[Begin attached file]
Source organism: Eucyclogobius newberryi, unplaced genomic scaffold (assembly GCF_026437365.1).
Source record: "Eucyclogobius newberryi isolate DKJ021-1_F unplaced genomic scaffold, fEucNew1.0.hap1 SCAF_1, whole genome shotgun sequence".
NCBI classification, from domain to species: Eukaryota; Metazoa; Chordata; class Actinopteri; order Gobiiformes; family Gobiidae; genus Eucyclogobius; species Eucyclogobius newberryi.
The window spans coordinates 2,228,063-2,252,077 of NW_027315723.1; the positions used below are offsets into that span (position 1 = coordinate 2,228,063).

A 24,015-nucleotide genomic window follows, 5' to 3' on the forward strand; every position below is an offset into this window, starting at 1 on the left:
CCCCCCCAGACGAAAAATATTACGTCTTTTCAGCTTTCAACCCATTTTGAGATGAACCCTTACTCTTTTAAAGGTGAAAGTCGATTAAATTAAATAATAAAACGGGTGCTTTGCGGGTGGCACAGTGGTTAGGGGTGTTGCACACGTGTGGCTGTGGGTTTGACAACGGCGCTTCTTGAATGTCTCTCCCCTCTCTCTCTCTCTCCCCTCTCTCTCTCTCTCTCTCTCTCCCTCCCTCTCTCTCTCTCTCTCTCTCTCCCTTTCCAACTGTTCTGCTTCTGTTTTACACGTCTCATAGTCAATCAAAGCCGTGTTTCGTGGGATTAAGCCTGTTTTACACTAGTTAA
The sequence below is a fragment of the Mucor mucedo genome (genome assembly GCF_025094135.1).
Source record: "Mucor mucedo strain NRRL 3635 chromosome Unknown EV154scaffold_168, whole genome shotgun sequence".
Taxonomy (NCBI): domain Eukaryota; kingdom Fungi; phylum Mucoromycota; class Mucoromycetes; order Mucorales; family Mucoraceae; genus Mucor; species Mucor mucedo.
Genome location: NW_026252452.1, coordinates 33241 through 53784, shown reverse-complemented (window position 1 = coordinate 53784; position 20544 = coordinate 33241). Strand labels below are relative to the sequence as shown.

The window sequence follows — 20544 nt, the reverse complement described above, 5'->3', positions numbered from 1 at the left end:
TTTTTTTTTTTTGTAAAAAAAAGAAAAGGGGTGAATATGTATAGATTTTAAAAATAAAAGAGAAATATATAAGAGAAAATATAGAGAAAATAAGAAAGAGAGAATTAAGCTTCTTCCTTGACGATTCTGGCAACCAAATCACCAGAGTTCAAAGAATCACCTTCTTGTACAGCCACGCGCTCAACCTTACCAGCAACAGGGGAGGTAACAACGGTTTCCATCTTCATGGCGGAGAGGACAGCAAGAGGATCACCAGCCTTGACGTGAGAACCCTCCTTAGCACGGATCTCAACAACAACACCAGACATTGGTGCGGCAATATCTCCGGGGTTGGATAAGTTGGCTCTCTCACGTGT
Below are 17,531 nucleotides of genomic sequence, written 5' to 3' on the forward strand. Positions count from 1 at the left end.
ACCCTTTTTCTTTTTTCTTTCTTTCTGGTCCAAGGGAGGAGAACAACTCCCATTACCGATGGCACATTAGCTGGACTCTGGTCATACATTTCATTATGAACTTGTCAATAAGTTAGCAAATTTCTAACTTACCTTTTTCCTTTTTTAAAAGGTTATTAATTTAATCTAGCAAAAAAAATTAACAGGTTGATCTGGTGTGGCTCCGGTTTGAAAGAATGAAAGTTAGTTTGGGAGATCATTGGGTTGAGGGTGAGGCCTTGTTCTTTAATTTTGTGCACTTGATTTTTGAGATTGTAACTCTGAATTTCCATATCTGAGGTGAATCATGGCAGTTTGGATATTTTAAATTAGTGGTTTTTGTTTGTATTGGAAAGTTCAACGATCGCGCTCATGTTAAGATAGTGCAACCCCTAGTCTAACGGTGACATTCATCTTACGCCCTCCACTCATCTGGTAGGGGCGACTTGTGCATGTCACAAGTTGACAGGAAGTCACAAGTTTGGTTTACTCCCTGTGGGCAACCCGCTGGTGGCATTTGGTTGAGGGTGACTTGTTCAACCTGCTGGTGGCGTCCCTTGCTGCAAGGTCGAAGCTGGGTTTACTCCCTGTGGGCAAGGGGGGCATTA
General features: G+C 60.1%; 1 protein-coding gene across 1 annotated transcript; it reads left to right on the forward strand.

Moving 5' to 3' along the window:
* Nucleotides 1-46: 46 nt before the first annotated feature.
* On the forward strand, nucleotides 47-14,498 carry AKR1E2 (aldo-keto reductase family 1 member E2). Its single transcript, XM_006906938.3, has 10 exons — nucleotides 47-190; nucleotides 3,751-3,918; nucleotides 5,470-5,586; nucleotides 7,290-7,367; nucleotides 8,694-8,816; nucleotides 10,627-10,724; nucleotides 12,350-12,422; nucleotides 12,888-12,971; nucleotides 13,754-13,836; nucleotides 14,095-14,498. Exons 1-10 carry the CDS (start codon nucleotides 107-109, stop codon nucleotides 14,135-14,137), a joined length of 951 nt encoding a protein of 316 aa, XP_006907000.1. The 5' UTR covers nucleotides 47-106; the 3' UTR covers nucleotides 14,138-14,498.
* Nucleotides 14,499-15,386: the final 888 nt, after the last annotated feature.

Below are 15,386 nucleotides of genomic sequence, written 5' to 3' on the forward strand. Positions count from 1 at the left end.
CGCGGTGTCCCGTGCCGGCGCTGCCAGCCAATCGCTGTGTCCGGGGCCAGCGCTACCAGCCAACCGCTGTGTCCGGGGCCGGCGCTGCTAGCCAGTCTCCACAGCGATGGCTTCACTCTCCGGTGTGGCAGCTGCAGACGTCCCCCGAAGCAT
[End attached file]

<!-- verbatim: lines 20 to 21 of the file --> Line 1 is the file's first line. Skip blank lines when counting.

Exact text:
Below are 15,386 nucleotides of genomic sequence, written 5' to 3' on the forward strand. Positions count from 1 at the left end.
CGCGGTGTCCCGTGCCGGCGCTGCCAGCCAATCGCTGTGTCCGGGGCCAGCGCTACCAGCCAACCGCTGTGTCCGGGGCCGGCGCTGCTAGCCAGTCTCCACAGCGATGGCTTCACTCTCCGGTGTGGCAGCTGCAGACGTCCCCCGAAGCAT